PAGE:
|Publication number||US7097642 B1|
|Application number||US 10/731,353|
|Publication date||Aug 29, 2006|
|Filing date||Dec 9, 2003|
|Priority date||Jul 22, 2002|
|Also published as||US6960225|
|Publication number||10731353, 731353, US 7097642 B1, US 7097642B1, US-B1-7097642, US7097642 B1, US7097642B1|
|Inventors||Robert T. Sprague, Gavin P. Towler|
|Original Assignee||Uop Llc|
|Export Citation||BiBTeX, EndNote, RefMan|
|Patent Citations (29), Referenced by (7), Classifications (8), Legal Events (4)|
|External Links: USPTO, USPTO Assignment, Espacenet|
This application is a Continuation-In-Part of U.S. application Ser. No. 10/253,866, filed Sep. 24, 2002, now U.S. Pat. No. 6,832,995, which is a Continuation-In-Part of U.S. application Ser. No. 10/200,794, filed Jul. 22, 2002, now U.S. Pat. No. 6,824,555, all of which are incorporated by reference.
The present invention relates to surgical cutting instruments. In particular, this invention relates to scalpels that incorporate means for cauterizing blood vessels during usage of the scalpel.
Surgical operations often involve the cutting of a patient's tissue. Usually, the tissue is cut with a scalpel, a sharp edged cutting instrument. However, the cutting of a patient's tissue is also usually accompanied by an undesired flow of blood from small blood vessels within the tissue. Reducing, or eliminating this blood flow is advantageous to the patient by reducing blood loss and to the surgeon by removing or reducing an obstruction to the surgeon's view of the incised tissue.
Scalpels making use of lasers for heat sources can be used to heat and irradiate the incised tissue. Light of an appropriate wavelength is absorbed by the tissue, and the optical energy is converted to thermal energy to cauterize the tissue. Cutting instruments of this type are described in U.S. Pat. Nos. 6,383,179; 5,571,098; 5,366,456; and 4,627,435. These devices can use the laser to incise the tissue as well as cauterize, or use an optically transparent material for the cutting instrument coupled with a bundle of optical fibers for directing the laser to the area of interest.
Another method of providing cauterizing heat with a scalpel is the use of ultrasonics. U.S. Pat. No. 5,324,299 describes such a device wherein the scalpel blade is vibrated at a rate around 55,000 cycles per second. The vibration generates ultrasound waves for heating the tissue, however, there is only limited cauterizing ability.
Control of blood loss can be achieved by cauterizing the small blood vessels in the tissue at the time the tissue is cut. Cauterization of the blood vessels is achieved by applying heat at the vessels. It is advantageous to apply the heat at the time the tissue is cut and at the tissue without exposing the tissue to radiation.
The present invention provides a device for cauterizing tissue during the process of cutting the tissue. The apparatus comprises a blade having a cutting edge. The apparatus further includes a conduit, or needle, having an inlet, an outlet, and a predetermined orientation relative to the blade. The apparatus further includes a catalyst disposed proximate to the outlet end of the conduit. This invention provides a convenient heat source that can be positioned proximate to the cut tissue as the tissue is being cut by the blade.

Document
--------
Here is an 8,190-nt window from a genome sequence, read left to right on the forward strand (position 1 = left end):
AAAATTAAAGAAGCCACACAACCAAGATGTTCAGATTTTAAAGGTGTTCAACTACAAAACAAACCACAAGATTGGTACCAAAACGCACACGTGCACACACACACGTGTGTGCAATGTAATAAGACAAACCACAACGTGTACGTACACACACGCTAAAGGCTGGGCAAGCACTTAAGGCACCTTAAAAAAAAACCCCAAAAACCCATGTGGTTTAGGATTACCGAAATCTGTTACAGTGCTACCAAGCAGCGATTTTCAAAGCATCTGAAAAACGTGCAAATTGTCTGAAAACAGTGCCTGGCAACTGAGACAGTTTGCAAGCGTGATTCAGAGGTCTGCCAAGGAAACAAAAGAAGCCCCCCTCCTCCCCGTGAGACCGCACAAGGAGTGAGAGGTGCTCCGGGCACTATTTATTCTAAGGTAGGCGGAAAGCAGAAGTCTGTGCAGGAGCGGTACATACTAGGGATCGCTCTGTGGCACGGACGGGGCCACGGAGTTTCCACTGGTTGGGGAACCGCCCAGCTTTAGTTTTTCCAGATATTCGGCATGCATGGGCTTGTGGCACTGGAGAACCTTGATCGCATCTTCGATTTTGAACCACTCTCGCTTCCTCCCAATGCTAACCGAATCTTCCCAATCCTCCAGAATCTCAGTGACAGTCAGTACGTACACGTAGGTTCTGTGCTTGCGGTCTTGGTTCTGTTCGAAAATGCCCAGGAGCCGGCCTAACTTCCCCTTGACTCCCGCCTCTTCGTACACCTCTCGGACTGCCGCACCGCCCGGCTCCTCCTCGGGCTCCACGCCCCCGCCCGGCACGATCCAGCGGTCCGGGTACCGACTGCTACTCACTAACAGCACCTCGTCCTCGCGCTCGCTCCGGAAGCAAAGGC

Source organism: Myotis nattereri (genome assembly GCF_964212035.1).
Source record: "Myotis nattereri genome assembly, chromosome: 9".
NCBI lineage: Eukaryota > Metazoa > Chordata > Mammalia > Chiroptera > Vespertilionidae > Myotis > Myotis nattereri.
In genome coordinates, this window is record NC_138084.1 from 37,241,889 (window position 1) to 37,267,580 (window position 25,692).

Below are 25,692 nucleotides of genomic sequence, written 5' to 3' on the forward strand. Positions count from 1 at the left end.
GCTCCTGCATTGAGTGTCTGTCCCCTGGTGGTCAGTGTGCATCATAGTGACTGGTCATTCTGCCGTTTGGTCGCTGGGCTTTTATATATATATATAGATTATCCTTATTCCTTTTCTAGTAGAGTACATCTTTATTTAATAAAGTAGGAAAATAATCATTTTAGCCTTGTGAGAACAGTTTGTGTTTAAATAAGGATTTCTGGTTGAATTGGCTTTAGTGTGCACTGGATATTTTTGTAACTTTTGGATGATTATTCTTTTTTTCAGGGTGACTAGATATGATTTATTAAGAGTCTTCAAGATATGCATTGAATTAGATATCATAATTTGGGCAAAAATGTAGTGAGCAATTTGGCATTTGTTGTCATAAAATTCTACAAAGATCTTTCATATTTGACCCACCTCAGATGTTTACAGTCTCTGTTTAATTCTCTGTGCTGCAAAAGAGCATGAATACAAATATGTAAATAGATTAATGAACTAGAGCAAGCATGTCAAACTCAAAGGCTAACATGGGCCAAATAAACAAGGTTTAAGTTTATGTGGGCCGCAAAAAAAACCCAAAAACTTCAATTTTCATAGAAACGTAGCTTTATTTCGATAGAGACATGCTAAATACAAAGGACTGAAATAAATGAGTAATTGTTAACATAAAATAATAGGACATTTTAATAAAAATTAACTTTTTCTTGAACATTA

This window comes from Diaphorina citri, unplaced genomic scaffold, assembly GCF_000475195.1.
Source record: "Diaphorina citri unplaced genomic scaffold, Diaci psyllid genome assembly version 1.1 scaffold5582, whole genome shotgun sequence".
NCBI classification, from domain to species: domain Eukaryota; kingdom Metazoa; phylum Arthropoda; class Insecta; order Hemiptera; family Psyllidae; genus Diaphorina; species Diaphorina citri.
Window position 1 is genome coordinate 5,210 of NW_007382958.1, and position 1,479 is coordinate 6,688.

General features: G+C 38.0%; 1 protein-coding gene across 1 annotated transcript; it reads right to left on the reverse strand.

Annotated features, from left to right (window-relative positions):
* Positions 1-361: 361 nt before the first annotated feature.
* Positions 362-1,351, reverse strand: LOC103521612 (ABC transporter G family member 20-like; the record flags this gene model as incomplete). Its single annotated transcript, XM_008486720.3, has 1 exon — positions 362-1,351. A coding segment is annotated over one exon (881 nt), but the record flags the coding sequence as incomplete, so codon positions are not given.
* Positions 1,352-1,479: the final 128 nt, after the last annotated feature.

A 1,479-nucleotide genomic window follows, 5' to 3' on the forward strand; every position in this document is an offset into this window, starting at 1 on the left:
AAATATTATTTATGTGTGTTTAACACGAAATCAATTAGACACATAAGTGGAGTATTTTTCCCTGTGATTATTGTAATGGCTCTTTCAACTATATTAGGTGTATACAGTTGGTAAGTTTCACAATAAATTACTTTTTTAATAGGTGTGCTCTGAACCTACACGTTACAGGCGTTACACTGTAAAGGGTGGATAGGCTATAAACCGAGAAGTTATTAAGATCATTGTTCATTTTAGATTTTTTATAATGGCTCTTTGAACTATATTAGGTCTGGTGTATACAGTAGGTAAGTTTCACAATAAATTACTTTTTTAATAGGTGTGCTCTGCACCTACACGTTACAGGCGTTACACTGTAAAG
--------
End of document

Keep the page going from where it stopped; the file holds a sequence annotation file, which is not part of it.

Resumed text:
In one embodiment, the invention includes a scalpel blade having a cutting edge with a means for attachment to a handle. The blade comprises at least one channel formed therein with each channel having an inlet end and an outlet end. The outlet end of each channel is positioned proximate to the cutting edge of the blade. The apparatus includes a catalyst disposed proximate to the outlet end of each channel. The invention provides a means to heat the scalpel blade through reaction of a gas mixture flowing over a catalyst and cauterizing capillaries cut when tissue is cut.
In another embodiment, the invention includes a handle and a first scalpel blade having a cutting edge with a means for attachment to the handle. The invention further includes a second blade with a means for attachment to the handle. The second blade has a leading edge in a predetermined position relative to the cutting edge of the first blade. The second blade includes at least one channel formed therein with each channel having an inlet end and an outlet end. The outlet end of each channel is positioned proximate to the leading edge of the second blade. The apparatus further includes a catalyst disposed proximate to the outlet end of each channel. The invention provides a means to cauterize capillaries when the tissue is cut by the first blade.
Other objects, advantages and applications of the present invention will become apparent to those skilled in the art from the following detailed description.
Additional objects, embodiments and details of this invention can be obtained from the following detailed description of the invention.
Surgical procedures usually require the cutting of a patient's tissue. However, accompanied with the tissue cutting is the flow of blood from the network of small capillaries in the tissue. The blood obstructs the surgeon's view, and the open capillaries present sites for possible entry of infection, as well as requiring blood replacement if the bleeding is excessive. Cauterizing the capillaries as they are cut will reduce the amount of blood flowing into the region of the cut, and will reduce the risk of infection by closing the ends of the capillaries. Cauterizing seals by applying heat to the site and by applying heat during the cutting process, the capillaries are closed as they are cut. The present invention is a scalpel blade that provides heat for cauterizing capillaries as they are cut.
A first embodiment of the present invention, as shown in